For the past couple of months, Congress has been caught up in an unsettling guessing game: Who will be the next lawmaker dethroned by allegations of sexual misconduct? A half-dozen members have either stepped down already or announced they won’t seek reelection. More are expected to follow in the new year.
Whatever the broader cultural import of this reckoning, it is already having a concrete political impact: special elections. Two are currently on the books for early 2018, to fill seats vacated by Representatives Trent Franks and Tim Murphy. (A third, to replace ex-Representative John Conyers, has been scheduled to coincide with the regular midterms.)
In normal times, such off-season races would prompt violent yawning even among the voters directly affected, much less the national electorate. But in the Age of Trump, even low-stakes special elections have the potential to morph into three-ring spectacles, as a fired-up Democratic “resistance” scrambles to regain its mojo.
While the circumstances prompting special elections are often colorful, the races themselves rarely capture the public imagination. Most folks can tell you why Anthony Weiner left the House in 2011; far fewer recall anything about those who vied to succeed him. Remember the thrilling 2015 race to replace Representative Michael Grimm, who spent several months in prison for tax fraud? Don’t worry: No one else does either. What about the 2013 special to fill the seat of Representative Jesse Jackson Jr., who served a somewhat longer prison term for financial improprieties involving campaign funds? Didn’t think so.
Every now and then, a race manages to cut through the off-season malaise. In the January 2010 election to fill the late Teddy Kennedy’s Senate seat, Republican Scott Brown’s shocking win didn’t shuffle the political deck so much as blow it up. Brown became Massachusetts’ first GOP Senator since 1972, shattering the Democrats’ filibuster-proof majority, endangering passage of President Obama’s signature health-care bill, and warning Democrats of the rough electoral seas ahead.
Likewise, a quirky candidate can energize an otherwise snooze-worthy race. Heading into the 2013 run to replace South Carolina Representative Tim Scott (who was ascending to the Senate), everyone assumed the deep-red seat would go to another Republican, so the give-a-damn factor was low. But things got juicy when Mark Sanford jumped into the GOP primary, a scant four years after having his governorship consumed by a scandal featuring an extramarital fling that turned him into a national punch line. (“Hiking the Appalachian Trail” will never be the same.) Whether South Carolinians would, or should, give Sanford a second chance became a topic of nationwide debate.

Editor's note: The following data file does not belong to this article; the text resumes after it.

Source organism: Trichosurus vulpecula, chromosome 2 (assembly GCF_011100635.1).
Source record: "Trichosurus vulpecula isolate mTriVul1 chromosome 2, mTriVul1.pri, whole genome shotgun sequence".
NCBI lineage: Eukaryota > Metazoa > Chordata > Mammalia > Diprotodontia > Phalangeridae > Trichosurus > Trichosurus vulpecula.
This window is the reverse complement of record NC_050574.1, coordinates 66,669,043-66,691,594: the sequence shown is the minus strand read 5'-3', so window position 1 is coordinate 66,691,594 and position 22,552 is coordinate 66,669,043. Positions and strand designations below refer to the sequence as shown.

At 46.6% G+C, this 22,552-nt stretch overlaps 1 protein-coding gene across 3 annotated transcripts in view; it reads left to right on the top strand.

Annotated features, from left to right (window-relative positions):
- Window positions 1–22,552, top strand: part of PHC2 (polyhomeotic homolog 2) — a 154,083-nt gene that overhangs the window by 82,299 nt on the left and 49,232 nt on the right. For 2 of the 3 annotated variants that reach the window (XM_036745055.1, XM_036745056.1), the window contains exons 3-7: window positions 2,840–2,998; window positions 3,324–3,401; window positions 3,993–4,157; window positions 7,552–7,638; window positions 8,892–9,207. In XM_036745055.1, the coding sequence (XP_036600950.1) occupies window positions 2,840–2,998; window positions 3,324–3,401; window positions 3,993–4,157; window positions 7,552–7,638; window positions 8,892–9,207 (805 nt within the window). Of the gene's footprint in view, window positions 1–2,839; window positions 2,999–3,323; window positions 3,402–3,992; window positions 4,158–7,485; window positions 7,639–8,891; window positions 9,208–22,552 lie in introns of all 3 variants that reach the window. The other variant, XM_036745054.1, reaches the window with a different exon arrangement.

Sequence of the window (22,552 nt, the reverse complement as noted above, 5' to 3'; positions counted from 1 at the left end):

Absent a compelling x-factor, however, special elections have tended to be political nonevents, drawing far less attention, less money, and fewer voters than ordinary races. (A recent analysis by the Pew Research Center found the turnout for House special elections to be around half that for the most recent general election in the same district. ) After all, who has time to get worked up over one lousy race that’s scheduled for a random date and is unlikely to result in a seat shifting from one party to the other? (According to Pew, just 16 percent of House special elections held since 1987 resulted in a seat changing hands.)
Then came Donald Trump. And faster than the political class could shriek “WTF,” even minor races assumed the potential to turn into white-hot proxies for the electorate’s feelings about this president.
“Everything is being used as a measure to test the Democratic party’s comeback from their disastrous 2016, when GOP enthusiasm clearly outstripped that of Democrats,” observed Larry Sabato, head of the University of Virginia’s Center for Politics. “It’s a long road back for the Democrats, and 2017 was barren of big races until November and December”—Virginia’s gubernatorial and state delegate elections and Alabama’s Senate special election, respectively. “So U.S. House and state legislative specials became the barometers for the political community.”
Just look at the high-octane battle for Georgia’s 6th congressional district this past spring. The suburban Atlanta seat has been red since 1979. But with Trump’s having won the district by only 1.5 percent last year, Democrats seized on the race as their first chance to claw back ground—and launch the narrative that the president was going to be a millstone around his party’s neck.